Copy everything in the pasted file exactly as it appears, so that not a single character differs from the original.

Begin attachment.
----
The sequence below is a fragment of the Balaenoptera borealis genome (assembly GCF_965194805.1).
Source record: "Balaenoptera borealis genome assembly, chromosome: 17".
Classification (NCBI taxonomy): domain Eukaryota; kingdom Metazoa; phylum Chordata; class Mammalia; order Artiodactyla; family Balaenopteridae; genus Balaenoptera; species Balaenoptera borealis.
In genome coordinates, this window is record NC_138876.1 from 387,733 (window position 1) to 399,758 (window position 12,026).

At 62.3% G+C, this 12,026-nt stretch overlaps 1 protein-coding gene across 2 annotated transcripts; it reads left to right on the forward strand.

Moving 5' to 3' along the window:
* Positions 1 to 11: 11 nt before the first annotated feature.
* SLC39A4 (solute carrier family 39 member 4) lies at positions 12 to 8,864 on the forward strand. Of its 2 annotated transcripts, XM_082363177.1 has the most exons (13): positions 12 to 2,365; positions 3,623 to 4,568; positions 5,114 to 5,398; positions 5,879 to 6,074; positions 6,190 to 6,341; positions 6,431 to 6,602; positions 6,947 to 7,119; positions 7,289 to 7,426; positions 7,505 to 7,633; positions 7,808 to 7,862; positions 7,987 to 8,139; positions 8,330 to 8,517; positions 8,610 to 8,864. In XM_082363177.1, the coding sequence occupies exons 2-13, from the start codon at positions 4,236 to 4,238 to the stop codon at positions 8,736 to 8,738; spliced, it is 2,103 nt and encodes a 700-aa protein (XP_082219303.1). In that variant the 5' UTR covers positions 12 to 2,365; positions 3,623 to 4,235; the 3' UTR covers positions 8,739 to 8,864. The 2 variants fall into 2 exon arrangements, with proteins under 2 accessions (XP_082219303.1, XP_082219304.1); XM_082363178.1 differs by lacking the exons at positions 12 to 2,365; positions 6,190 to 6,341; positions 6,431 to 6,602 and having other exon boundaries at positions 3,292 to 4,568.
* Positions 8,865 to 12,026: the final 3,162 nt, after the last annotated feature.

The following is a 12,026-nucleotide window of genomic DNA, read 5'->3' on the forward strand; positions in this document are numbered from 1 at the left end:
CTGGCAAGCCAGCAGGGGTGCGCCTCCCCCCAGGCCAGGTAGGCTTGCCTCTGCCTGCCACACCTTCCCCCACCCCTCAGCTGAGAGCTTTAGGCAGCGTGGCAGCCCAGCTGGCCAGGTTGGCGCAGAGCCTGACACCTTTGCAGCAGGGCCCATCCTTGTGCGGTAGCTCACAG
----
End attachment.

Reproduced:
The sequence below is a fragment of the Balaenoptera borealis genome (assembly GCF_965194805.1).
Source record: "Balaenoptera borealis genome assembly, chromosome: 17".
Classification (NCBI taxonomy): domain Eukaryota; kingdom Metazoa; phylum Chordata; class Mammalia; order Artiodactyla; family Balaenopteridae; genus Balaenoptera; species Balaenoptera borealis.
In genome coordinates, this window is record NC_138876.1 from 387,733 (window position 1) to 399,758 (window position 12,026).

At 62.3% G+C, this 12,026-nt stretch overlaps 1 protein-coding gene across 2 annotated transcripts; it reads left to right on the forward strand.

Moving 5' to 3' along the window:
* Positions 1 to 11: 11 nt before the first annotated feature.
* SLC39A4 (solute carrier family 39 member 4) lies at positions 12 to 8,864 on the forward strand. Of its 2 annotated transcripts, XM_082363177.1 has the most exons (13): positions 12 to 2,365; positions 3,623 to 4,568; positions 5,114 to 5,398; positions 5,879 to 6,074; positions 6,190 to 6,341; positions 6,431 to 6,602; positions 6,947 to 7,119; positions 7,289 to 7,426; positions 7,505 to 7,633; positions 7,808 to 7,862; positions 7,987 to 8,139; positions 8,330 to 8,517; positions 8,610 to 8,864. In XM_082363177.1, the coding sequence occupies exons 2-13, from the start codon at positions 4,236 to 4,238 to the stop codon at positions 8,736 to 8,738; spliced, it is 2,103 nt and encodes a 700-aa protein (XP_082219303.1). In that variant the 5' UTR covers positions 12 to 2,365; positions 3,623 to 4,235; the 3' UTR covers positions 8,739 to 8,864. The 2 variants fall into 2 exon arrangements, with proteins under 2 accessions (XP_082219303.1, XP_082219304.1); XM_082363178.1 differs by lacking the exons at positions 12 to 2,365; positions 6,190 to 6,341; positions 6,431 to 6,602 and having other exon boundaries at positions 3,292 to 4,568.
* Positions 8,865 to 12,026: the final 3,162 nt, after the last annotated feature.

The following is a 12,026-nucleotide window of genomic DNA, read 5'->3' on the forward strand; positions in this document are numbered from 1 at the left end:
CTGGCAAGCCAGCAGGGGTGCGCCTCCCCCCAGGCCAGGTAGGCTTGCCTCTGCCTGCCACACCTTCCCCCACCCCTCAGCTGAGAGCTTTAGGCAGCGTGGCAGCCCAGCTGGCCAGGTTGGCGCAGAGCCTGACACCTTTGCAGCAGGGCCCATCCTTGTGCGGTAGCTCACAG